- FCC approach would chill innovation, companies say in filing
- Agency looking to break cable’s hold on the set-top box
AT&T Inc. and cable companies led by Comcast Corp. are fighting a U.S. proposal to set terms for licensing new devices that would compete with traditional set-top boxes and let consumers view pay-TV shows.
The approach would “have the effect of chilling innovation” in developing methods for consumers to access pay-TV programming, DirecTV owner AT&T and the National Cable & Telecommunications Association, a trade group that includes Comcast, the biggest U.S. cable provider, said in a filing Tuesday to the Federal Communications Commission.
The agency is considering ways to break cable companies’ hold on a set-top box market valued at about $20 billion annually. The proposal being developed by Chairman Tom Wheeler could face a vote at a Sept. 29 meeting.
Wheeler has said subscribers “essentially have no choices” but to pay an average of $231 yearly to rent boxes from cable and satellite TV providers. The FCC said it wants to allow competing software and devices, and the White House has called the proposal a step to save families money.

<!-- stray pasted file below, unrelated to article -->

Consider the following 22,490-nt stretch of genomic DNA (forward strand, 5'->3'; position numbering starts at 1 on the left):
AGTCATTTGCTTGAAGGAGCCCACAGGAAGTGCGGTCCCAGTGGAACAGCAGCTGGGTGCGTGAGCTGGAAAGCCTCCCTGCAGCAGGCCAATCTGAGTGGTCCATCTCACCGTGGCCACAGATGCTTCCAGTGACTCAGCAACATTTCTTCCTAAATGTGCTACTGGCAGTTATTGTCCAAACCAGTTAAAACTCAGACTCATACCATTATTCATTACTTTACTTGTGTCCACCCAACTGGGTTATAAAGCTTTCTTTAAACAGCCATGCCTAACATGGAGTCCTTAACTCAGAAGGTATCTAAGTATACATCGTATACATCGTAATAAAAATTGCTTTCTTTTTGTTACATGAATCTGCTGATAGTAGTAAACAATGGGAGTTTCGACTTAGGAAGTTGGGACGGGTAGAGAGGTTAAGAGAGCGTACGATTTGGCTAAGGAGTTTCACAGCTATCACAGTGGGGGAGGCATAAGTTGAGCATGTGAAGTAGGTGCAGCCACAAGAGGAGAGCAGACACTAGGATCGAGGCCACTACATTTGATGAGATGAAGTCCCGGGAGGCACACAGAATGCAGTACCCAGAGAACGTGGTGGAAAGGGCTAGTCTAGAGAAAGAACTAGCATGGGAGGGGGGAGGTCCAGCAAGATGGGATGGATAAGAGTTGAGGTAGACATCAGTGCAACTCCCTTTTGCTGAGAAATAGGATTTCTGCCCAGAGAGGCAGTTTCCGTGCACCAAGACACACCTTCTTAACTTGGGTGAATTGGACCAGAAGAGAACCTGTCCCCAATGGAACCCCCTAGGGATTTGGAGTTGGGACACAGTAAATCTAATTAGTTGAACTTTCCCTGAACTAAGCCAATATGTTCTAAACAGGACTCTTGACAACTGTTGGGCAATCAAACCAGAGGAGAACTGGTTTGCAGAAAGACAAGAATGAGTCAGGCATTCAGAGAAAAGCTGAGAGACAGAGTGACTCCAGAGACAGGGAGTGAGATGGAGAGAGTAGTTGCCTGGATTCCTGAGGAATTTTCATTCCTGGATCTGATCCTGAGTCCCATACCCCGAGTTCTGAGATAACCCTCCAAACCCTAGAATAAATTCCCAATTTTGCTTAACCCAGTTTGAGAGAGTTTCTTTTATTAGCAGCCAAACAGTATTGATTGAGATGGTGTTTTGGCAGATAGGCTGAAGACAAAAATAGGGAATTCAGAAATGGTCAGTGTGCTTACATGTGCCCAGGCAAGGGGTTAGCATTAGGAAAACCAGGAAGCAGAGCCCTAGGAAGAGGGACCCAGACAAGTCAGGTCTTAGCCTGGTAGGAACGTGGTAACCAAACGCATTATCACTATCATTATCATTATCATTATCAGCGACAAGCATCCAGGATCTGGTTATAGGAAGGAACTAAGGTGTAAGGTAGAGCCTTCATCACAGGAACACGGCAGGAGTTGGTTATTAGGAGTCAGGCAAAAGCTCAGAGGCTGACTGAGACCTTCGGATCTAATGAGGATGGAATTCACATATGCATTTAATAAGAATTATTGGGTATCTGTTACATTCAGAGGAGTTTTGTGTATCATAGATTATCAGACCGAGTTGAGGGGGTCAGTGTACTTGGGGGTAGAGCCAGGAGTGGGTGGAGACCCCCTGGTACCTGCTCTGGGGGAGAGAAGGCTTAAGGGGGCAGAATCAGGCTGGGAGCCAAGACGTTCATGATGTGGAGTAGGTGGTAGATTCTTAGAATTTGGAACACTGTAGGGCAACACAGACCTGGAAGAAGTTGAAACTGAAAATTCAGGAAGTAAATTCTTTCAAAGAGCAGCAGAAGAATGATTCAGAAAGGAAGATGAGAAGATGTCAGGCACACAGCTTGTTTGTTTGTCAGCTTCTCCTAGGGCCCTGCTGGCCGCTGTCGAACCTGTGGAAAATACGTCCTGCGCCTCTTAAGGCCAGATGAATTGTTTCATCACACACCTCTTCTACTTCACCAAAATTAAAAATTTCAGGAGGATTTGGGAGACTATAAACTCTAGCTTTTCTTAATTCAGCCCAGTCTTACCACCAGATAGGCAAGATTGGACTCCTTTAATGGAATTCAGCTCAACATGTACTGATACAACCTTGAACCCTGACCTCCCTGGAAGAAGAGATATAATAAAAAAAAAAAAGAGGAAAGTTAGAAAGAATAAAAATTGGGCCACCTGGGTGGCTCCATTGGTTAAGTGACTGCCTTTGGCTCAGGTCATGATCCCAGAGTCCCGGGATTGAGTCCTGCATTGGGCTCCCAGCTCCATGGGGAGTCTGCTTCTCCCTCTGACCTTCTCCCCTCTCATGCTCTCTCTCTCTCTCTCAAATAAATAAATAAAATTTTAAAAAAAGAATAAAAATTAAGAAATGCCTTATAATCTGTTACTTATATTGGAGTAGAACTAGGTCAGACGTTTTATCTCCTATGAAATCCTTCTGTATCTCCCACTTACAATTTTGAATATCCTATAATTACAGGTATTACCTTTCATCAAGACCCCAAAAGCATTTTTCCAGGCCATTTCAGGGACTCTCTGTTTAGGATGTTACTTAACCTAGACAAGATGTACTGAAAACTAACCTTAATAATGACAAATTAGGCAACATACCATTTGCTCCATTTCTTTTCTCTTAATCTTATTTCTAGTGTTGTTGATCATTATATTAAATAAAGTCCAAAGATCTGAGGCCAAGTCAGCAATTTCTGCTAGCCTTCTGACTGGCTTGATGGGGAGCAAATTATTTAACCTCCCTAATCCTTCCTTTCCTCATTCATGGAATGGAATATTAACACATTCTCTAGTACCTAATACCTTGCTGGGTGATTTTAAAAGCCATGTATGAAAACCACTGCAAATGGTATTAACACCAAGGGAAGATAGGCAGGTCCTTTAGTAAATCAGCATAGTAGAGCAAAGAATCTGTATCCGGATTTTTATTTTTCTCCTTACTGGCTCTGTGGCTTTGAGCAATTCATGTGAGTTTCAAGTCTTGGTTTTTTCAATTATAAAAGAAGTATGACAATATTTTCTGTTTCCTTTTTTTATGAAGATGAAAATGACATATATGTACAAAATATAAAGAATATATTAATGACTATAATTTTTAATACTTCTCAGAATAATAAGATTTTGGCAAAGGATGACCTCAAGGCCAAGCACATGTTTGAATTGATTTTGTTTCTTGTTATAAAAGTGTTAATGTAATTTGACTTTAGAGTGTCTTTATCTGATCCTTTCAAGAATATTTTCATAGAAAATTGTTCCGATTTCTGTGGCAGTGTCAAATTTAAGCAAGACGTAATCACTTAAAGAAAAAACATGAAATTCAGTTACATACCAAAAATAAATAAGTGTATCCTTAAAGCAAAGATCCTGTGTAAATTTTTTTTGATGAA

Kim Hart, an FCC spokeswoman, declined to comment on the proposal and companies’ response.
Cable providers and AT&T in June offered to let subscribers watch shows on third-party devices through internet apps that conform to an industry standard.
In the Tuesday filing, Dallas-based AT&T and the Washington-based cable trade group described what they called “the new concept of a central licensing body that would establish and enforce a single license” for programming over apps. The idea doesn’t reflect how licensing is handled today, because programmers don’t offer uniform rights across all devices and uses, according to the filing.
Representatives of AT&T, Charter Communications Inc., Comcast and the NCTA trade group raised “significant legal, policy, and practical objections” at a Sept. 1 meeting with FCC staff, according to the Tuesday filing. “The licensing body concept would slow innovation” because changes “would presumably have to be approved by the licensing body and reviewed by the commission,” according to the filing.
Broadcasters, who have an interest because their shows reach viewers via cable, earlier said the FCC is considering “a licensing and certification regime that device manufacturers must meet in order to run the app.”
“Its updated proposal will unequivocally fail if there is a possibility of governmental or other third-party intervention” in programming rights, the National Association of Broadcasters said in a Sept. 2 filing.